Letter: Town Should Provide Stipend To Members of New Public Safety Working Group

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Editor’s note:  This letter was sent to all Amherst Town Councilors.

I am writing to submit a public comment in regards to the Community Safety Committee,

I commend the Town for establishing this committee and seeking majority BIPOC membership.  I strongly recommend that the Town provide a stipend to community members that ultimately step up to do this important work. From my work on The Energy and Climate Action Committee I know first-hand how much time is required to fully engage in committee work, and the charge for this committee is extremely ambitious. Members will be asked to study complex issues, investigate options, and ultimately present recommendations on a very aggressive timeline that will need to be thoughtfully and seriously considered by the Town Manager.  Seeking community members who have not been involved with town government before will also have a learning curve on things like open meeting laws which I can also say from experience, is not easy! Finally, coming together as a committee and figuring out how to work together can be challenging in normal times and will be much more difficult in a virtual environment. 

I understand that there may be concerns that offering stipends to these committee members would be unfair to other committees.  This is an extremely important and time-sensitive committee that will not succeed without including voices from community members who may not be able to, or interested in, providing their time and experiences for free. Recognizing this is a small step towards the ultimate goal of racial equity – people of color should not be required to do free work, particularly not to solve issues that are preventing our community from being equitable. 

Since I began engaging in local government a few years ago I admit to being pretty shocked that so much important work is done by community members at little or typically, no pay. I consider you all as perfect examples of this as I know how hard you work with only minimal compensation. I am sure there is some interesting history there, if I had to guess, stemming from the fact that white property owners saw the monetary benefit of this unpaid work to their businesses and family. What I know is true is that this outdated approach to local government sets us up to fail at any attempt of diverse and equitable representation – not just by race but also age, family responsibilities, job flexibility, and importantly, social-economic status. I hope someone is working on this at a higher level of government and that over time we can come up with a better system. However, let’s not let the status quo stop us from doing what we know is right, now. We need to be constantly questioning everything that has always been done a certain way – for racial justice, climate change, and other systemic problems in our society. I am just beginning this journey myself.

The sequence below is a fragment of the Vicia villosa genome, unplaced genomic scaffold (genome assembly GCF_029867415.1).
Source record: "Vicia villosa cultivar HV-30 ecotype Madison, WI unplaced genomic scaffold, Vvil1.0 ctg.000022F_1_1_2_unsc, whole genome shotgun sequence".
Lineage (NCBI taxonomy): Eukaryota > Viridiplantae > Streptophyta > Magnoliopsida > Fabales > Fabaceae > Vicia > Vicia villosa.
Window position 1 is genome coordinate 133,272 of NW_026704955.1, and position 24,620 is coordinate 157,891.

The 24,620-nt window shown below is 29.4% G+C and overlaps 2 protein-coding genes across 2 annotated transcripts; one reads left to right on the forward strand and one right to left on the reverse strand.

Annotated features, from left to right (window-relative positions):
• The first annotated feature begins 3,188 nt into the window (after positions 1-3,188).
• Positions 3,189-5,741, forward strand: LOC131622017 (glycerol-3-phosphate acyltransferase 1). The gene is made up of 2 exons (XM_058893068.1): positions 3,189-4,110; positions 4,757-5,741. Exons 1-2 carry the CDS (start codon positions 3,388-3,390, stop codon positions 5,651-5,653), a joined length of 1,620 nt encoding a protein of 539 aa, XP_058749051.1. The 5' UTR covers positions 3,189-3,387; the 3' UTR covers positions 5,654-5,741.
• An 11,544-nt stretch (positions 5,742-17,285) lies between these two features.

Laura Draucker

Laura Draucker is a resident of Amherst’s District 2,  and is Chair of the Town’s  Energy and Climate Action Committee  

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